Book Review: ‘To Marry Medusa’ by Theodore Sturgeon

To-Marry-Medusa-Theodore-Sturgeon-sci-fi

“To Marry Medusa” takes us further into the ideas explored in Theodore Sturgeon’s landmark novel from 1953, “More Than Human.” I reviewed that recently and you can read that here. Five years later, in 1958, “To Marry Medusa” finds us with one unconventional character, Dan Gurlick, instead of an ensemble of damaged misfits. The main idea is that we all have worth. Even Gurlick who, as his very name suggests, is quite an unsavory figure. This is a completely different and separate story from “More Than Human” but carries on that same humanist spirit.

Gurlick is as far down the heap as you can go: a illiterate homeless alcoholic with the thinnest grasp on reality. But, as Sturgeon would be happy to point out, he is still a member of the human race. Yes, …but. He’s human but he behaves more like an animal and pushes to the limits anyone’s tolerance for him.

And when an extraterrestrial being emerges, in pursuit of a human host, it is Gurlick who it stumbles upon and places the fate of humanity in his hands. As far as this entity, “the Medusa,” is concerned, Gurlick is as good as any other human to achieve its goals. Without a second thought, Medusa simply needs to plug into Gurlick and use him to plug into the rest of the humans and take over Earth. It really should be as simple as that, once a few details are carried out.

Medusa is a hive mind and has always been able to conquer other beings, once converted into hive minds. Why would humans be any different? The first mistake Medusa makes is attaching itself to Gurlick. In turn, Medusa finds humans to be a most unpredictable species. They are smarter than given credit for. They are more resilient than first believed to be. And they are more capable of fighting back than ever expected.

In a beautiful fable-like story, Sturgeon evokes human activity across the globe with vignettes of various characters. We see them at a bit of distance, never get too close to them other than to get a sense of their dreams and struggles. For a good part of the novel, we alternate between a profile from somewhere on Earth, whether it’s within an African tribe, or an Italian village, to the latest phase in the odd pairing between Medusa and Gurlick.

Sturgeon has such a seemingly effortless style. Every description and dialogue follows what appears a seamless path. Highly readable, Sturgeon’s work grapples with incredibly complex notions. He clearly loves his characters and it’s Gurlick who he loves the most. The guy can barely form a thought. He’s so limited and primitive as to be more suitable to another place and time other than a contemporary American city. When he’s out attempting to do Medusa’s bidding, he sounds insane, more so than usual. Medusa and Gurlick, no doubt, make for a delicious coupling of high an low.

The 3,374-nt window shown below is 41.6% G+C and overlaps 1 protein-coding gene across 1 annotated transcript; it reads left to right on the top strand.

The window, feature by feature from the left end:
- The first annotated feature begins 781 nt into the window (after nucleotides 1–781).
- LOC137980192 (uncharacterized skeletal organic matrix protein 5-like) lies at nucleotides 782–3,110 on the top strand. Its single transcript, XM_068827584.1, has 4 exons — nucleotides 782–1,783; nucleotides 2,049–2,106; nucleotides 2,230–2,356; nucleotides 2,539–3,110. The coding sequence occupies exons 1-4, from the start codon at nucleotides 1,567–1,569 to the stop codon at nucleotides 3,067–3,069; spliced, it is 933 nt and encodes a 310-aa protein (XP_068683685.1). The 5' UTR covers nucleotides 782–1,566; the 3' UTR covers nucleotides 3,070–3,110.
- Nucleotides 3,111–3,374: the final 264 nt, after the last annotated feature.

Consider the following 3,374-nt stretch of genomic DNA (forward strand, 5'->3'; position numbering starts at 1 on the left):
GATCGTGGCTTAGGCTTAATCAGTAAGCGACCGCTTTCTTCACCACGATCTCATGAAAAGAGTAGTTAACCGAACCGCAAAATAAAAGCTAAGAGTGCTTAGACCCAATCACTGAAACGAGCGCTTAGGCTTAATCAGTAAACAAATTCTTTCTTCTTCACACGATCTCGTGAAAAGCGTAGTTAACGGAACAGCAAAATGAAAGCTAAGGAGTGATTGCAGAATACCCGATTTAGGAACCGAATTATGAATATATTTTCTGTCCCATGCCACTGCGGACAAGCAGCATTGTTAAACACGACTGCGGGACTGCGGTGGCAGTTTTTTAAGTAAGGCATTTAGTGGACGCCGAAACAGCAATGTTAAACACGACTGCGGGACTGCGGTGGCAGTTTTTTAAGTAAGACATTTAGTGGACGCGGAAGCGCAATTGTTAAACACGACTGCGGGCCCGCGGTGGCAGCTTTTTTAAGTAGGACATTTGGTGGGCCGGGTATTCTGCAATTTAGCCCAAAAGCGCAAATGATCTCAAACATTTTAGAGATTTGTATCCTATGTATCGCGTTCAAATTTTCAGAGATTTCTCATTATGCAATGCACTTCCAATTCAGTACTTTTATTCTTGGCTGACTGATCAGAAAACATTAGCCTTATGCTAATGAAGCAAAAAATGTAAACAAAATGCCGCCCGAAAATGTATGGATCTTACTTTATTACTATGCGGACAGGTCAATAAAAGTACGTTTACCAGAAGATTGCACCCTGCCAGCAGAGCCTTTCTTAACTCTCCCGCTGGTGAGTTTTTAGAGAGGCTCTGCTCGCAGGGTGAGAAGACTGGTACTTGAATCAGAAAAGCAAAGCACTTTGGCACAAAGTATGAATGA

We are given every indication that humanity will survive. However, it may not be as planned. For one thing, the hive mind perspective proves to be enlightening beyond measure. In fact, humans find that they can accomplish far more as a group than they ever could as individuals. Does that sound familiar? Well, sure, it’s us today on the Web, isn’t it? As Gurlick demonstrates, maybe we’ll always only be as strong as our weakest link. And Sturgeon never even once mentions a computer.

You can find “To Marry Medusa” over at Amazon right here.

10 Comments

Filed under Book Reviews, Books, Hive Mind, Sci-Fi, science fiction, Theodore Sturgeon

Book Review: ‘More Than Human’ by Theodore Sturgeon

More-Than-Human-Theodore-Sturgeon

Perhaps when we think about science fiction, in general, we may still get lost. Even today, there are well-regarded writers in that genre, of great literary stature, who are due for a wider audience. In the case of Theodore Sturgeon, I am certain that, once a follower of his work, there is no turning back. What “More Than Human” achieves is nothing less than to inspire the reader. Its very purpose is to do just that.

Continue reading

7 Comments

Filed under Book Reviews, Hive Mind, science fiction, Theodore Sturgeon